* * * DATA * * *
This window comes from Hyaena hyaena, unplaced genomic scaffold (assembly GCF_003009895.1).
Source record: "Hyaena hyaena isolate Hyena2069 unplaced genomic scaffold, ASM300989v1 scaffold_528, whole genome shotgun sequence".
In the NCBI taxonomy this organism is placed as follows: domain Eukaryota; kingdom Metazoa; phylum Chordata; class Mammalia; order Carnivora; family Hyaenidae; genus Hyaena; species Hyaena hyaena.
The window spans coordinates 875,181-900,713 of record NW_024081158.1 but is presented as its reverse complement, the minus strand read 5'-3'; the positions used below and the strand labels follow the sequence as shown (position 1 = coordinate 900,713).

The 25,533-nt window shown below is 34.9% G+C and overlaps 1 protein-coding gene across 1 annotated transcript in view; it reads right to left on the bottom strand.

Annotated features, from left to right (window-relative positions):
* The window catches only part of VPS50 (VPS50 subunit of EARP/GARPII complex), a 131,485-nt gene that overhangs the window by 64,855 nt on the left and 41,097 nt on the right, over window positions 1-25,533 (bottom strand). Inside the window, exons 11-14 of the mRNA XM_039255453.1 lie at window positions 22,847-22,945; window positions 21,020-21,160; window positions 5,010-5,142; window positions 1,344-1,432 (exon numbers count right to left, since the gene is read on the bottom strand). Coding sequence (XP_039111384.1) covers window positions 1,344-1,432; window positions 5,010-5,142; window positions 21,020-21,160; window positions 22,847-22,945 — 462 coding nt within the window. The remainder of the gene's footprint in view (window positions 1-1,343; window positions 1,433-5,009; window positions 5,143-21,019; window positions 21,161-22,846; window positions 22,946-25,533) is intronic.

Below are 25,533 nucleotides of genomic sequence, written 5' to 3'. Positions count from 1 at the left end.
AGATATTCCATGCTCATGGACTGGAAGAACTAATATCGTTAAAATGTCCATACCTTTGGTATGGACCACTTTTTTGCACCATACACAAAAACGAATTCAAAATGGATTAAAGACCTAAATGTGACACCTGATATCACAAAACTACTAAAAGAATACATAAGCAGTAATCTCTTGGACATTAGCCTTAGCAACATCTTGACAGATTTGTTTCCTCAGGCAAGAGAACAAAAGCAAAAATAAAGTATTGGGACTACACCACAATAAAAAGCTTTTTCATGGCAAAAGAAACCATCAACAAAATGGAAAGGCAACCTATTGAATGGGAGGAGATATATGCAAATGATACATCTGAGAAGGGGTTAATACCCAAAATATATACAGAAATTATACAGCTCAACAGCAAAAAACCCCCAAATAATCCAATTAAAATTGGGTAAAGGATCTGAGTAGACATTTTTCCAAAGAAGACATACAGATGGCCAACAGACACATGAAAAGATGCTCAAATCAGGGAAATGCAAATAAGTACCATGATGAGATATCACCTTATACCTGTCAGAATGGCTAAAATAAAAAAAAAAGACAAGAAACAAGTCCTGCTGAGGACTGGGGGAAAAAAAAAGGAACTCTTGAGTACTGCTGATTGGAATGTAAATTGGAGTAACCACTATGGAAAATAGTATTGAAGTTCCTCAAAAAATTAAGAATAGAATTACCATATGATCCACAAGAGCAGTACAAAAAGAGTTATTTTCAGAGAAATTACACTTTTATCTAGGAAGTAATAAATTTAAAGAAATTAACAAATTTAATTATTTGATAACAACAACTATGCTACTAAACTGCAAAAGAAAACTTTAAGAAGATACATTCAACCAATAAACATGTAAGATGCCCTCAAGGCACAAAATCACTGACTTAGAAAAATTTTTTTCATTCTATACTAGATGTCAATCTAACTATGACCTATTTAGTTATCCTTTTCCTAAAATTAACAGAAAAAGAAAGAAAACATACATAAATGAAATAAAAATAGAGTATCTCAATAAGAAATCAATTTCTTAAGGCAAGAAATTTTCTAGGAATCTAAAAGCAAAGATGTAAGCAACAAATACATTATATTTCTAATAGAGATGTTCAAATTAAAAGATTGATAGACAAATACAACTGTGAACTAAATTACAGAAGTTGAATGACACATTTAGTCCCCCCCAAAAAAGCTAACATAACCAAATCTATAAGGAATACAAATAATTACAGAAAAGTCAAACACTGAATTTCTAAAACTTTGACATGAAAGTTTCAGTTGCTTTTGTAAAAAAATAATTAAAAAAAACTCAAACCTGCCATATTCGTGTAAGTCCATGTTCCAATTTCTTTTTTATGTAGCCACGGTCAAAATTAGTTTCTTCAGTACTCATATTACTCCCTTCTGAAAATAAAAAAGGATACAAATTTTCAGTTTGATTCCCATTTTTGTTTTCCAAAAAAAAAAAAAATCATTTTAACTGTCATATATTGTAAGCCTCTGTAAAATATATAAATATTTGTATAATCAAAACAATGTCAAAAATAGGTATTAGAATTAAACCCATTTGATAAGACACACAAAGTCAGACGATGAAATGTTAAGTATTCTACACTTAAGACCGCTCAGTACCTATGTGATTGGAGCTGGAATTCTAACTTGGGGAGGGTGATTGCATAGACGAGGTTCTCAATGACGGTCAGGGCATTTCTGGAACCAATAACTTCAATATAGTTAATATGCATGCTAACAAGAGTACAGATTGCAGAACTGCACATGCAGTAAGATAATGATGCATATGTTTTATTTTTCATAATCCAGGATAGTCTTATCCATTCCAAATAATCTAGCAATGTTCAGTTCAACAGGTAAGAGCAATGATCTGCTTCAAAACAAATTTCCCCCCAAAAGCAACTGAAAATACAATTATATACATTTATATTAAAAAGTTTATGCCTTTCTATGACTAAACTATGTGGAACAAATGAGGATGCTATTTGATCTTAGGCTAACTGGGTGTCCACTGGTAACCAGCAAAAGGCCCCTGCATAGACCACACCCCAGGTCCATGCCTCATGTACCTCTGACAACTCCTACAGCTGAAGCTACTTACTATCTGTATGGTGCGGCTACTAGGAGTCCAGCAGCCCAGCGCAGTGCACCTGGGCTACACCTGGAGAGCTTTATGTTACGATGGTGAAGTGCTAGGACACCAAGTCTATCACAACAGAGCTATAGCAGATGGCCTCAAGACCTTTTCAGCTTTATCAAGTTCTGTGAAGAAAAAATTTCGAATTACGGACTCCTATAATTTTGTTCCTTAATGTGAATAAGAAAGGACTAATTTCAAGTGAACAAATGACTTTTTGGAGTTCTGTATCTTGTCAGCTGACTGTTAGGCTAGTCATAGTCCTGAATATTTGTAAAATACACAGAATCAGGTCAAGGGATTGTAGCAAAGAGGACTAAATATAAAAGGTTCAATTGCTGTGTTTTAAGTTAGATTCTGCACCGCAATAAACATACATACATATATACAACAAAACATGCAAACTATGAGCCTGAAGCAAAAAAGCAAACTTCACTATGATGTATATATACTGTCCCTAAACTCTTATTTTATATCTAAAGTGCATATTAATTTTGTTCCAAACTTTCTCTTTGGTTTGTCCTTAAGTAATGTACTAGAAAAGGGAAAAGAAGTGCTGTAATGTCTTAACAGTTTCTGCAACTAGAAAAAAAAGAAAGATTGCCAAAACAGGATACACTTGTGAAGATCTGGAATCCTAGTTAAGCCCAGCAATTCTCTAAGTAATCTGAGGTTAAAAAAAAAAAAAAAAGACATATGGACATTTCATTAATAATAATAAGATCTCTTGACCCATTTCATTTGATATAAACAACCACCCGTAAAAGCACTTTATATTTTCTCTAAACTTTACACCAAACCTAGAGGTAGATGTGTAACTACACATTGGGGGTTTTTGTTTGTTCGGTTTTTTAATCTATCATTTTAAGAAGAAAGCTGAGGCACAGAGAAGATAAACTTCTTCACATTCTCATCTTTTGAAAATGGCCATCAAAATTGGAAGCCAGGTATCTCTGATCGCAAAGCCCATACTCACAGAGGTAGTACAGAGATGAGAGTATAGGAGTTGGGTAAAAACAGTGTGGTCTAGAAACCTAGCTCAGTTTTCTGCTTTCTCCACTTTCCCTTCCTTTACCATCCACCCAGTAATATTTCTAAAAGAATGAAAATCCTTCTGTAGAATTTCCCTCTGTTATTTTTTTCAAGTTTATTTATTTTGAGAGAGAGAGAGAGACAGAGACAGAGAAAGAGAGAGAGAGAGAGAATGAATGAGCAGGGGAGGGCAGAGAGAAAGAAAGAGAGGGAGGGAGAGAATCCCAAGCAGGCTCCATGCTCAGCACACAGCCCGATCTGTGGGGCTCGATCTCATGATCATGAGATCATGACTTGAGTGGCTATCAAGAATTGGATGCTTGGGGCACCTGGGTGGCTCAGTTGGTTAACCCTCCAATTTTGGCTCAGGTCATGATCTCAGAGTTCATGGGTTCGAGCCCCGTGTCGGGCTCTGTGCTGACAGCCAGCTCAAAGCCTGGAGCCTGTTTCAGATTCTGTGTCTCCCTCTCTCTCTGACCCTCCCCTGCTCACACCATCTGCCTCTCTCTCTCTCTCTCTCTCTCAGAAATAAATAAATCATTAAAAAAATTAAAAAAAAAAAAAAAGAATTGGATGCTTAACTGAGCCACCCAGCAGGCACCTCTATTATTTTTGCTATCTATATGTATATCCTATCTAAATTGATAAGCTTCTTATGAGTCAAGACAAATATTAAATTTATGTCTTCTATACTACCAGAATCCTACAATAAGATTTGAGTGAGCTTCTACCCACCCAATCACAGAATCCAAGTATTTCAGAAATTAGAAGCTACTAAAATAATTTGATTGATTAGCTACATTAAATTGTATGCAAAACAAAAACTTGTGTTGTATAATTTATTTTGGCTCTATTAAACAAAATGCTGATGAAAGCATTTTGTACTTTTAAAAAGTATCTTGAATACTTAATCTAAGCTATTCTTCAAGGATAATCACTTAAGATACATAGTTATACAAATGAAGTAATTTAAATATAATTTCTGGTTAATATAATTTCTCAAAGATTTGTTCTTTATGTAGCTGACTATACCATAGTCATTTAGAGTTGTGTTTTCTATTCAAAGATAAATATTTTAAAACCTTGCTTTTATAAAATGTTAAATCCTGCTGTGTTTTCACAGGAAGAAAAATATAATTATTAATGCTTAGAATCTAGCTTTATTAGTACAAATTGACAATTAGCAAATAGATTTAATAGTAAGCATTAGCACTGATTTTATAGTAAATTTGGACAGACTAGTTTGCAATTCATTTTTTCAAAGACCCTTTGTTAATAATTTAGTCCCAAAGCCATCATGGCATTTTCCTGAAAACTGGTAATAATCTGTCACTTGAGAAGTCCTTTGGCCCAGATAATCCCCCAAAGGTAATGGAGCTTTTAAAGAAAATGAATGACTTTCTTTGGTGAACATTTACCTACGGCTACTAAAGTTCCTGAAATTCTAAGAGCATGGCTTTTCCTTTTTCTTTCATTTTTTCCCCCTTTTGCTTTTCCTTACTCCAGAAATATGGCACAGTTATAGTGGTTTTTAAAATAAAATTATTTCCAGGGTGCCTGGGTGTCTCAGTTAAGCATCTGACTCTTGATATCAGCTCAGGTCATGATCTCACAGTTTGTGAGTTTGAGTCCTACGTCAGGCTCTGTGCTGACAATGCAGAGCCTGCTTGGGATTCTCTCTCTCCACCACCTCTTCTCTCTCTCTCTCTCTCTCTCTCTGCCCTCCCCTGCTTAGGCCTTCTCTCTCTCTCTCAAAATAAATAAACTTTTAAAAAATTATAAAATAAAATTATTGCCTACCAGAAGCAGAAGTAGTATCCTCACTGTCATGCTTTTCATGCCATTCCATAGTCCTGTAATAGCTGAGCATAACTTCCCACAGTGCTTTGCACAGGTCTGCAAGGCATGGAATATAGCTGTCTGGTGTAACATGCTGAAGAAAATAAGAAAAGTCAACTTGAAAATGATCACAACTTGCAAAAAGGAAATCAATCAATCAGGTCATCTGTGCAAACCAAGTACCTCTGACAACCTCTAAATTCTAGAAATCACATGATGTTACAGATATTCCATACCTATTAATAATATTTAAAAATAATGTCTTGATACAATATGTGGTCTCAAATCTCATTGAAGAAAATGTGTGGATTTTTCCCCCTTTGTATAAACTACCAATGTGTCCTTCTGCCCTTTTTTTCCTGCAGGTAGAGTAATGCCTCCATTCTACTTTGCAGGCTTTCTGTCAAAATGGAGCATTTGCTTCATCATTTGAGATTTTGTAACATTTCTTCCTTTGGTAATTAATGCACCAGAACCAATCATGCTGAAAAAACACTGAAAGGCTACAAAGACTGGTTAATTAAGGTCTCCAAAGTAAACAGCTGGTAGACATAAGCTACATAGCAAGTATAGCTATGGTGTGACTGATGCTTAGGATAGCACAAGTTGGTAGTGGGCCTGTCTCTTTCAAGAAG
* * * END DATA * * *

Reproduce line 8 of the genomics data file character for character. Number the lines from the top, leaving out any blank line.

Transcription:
Below are 25,533 nucleotides of genomic sequence, written 5' to 3'. Positions count from 1 at the left end.